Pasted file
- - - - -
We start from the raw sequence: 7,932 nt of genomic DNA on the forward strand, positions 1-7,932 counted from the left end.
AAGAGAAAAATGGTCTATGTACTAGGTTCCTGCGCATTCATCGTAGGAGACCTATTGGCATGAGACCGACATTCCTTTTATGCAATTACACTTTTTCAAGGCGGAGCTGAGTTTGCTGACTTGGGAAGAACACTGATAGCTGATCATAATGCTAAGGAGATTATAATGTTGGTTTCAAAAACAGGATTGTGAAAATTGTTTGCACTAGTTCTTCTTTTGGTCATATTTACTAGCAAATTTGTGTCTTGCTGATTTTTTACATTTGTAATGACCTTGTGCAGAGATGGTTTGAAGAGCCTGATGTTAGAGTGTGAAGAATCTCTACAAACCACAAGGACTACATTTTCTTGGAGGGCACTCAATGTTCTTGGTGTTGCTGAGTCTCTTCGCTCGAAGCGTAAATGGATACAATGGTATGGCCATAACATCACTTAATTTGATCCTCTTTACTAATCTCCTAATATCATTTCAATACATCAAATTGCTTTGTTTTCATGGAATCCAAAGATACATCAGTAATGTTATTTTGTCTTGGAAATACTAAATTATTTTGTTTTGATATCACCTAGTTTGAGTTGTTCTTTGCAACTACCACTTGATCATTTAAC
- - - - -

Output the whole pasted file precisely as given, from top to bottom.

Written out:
We start from the raw sequence: 7,932 nt of genomic DNA on the forward strand, positions 1-7,932 counted from the left end.
AAGAGAAAAATGGTCTATGTACTAGGTTCCTGCGCATTCATCGTAGGAGACCTATTGGCATGAGACCGACATTCCTTTTATGCAATTACACTTTTTCAAGGCGGAGCTGAGTTTGCTGACTTGGGAAGAACACTGATAGCTGATCATAATGCTAAGGAGATTATAATGTTGGTTTCAAAAACAGGATTGTGAAAATTGTTTGCACTAGTTCTTCTTTTGGTCATATTTACTAGCAAATTTGTGTCTTGCTGATTTTTTACATTTGTAATGACCTTGTGCAGAGATGGTTTGAAGAGCCTGATGTTAGAGTGTGAAGAATCTCTACAAACCACAAGGACTACATTTTCTTGGAGGGCACTCAATGTTCTTGGTGTTGCTGAGTCTCTTCGCTCGAAGCGTAAATGGATACAATGGTATGGCCATAACATCACTTAATTTGATCCTCTTTACTAATCTCCTAATATCATTTCAATACATCAAATTGCTTTGTTTTCATGGAATCCAAAGATACATCAGTAATGTTATTTTGTCTTGGAAATACTAAATTATTTTGTTTTGATATCACCTAGTTTGAGTTGTTCTTTGCAACTACCACTTGATCATTTAAC